Home Opinion Big Tech Giants Are Enacting Next Stage Of The War On Misinformation

Big Tech Giants Are Enacting Next Stage Of The War On Misinformation

In the past week, platforms including Facebook and Twitter have upped the censorship on so-called ‘misinformation’

Across the world, #savethechildren that had begun to go viral was mysteriously banned by Big Tech Facebook. The hashtag, which brought light to the child abuse and sexual exploitation crisis, is in support of a grassroots movement to expose abuse and trafficking centred in the US. The group had organised peaceful marches across the United States, but articles reporting on this have been banned.

Facebook has not made the ban official and has yet to provide an official rationale.

“We’re mad [and] tired of people looking the other way,” says Kayla Gitchel, who helped organise a Save the Children march in Redding, California.

“This has been brushed under the rug for way too long. We’re here to make some noise. We’re here to make people notice. Because it’s about time we stand up and do something for our children.”

This comes after Facebook has censored over 100 million user posts for sharing what Facebook has deemed to be health ‘misinformation’.

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Facebook applies warning labels to posts deemed questionable, in order to avoid scrutiny over their restrictions on freedom of speech. However, it has been previously been revealed that it has the effect of dissuading 95% of clicks, which is virtually equal to deleting content.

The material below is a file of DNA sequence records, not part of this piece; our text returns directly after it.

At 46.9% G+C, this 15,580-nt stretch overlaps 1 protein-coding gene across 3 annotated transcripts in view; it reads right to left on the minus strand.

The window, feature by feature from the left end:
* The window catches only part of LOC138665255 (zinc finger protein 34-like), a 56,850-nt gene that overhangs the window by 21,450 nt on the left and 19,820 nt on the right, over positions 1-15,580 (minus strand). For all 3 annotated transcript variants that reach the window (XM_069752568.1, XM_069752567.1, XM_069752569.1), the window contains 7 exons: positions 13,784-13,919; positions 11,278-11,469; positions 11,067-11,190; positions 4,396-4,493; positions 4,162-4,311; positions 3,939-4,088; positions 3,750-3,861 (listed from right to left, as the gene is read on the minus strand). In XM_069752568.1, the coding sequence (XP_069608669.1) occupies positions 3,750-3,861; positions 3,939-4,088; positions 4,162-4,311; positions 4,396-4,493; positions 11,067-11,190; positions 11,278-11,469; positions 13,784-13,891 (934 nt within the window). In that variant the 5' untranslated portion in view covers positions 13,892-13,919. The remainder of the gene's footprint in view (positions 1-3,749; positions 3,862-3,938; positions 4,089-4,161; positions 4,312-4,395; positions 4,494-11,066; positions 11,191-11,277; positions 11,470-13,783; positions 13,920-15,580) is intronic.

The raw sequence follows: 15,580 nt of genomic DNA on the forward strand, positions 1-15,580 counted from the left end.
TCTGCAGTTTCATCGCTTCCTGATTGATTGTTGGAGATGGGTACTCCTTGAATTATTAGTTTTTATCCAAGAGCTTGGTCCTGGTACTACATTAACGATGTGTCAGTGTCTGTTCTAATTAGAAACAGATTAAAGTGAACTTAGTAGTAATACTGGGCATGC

Zuckerberg responded to the censorship of the controversial and topical pharmaceutical chloroquinine by saying:

“We do not want to become the arbiters of truth. I think that would be a bad position for us to be in and not what we should be doing… but on specific claims, if someone is going to go out and say that hydroxychloroquine is proven to cure COVID, when in fact it has not been proven to cure COVID, and that that statement could lead people to take a drug that in some cases, some of the data suggests that it might be harmful to people, we think that we should take that down.”

Facebook is open about its reliance on the Chinese-affiliated World Health Organisation for its fact-checking, despite criticism of politicisation and bias.

Twitter is also not innocent in the war on information, after announcing that they would censor over 150,000 accounts that expressed support for the Qanon movement and President Trump just months before the critical 2020 US election.

Although the Qanon conspiracy is not widely and conventionally believed, there is a real possibility of more people being inclined to believe it if Twitter enacts this sitewide purge.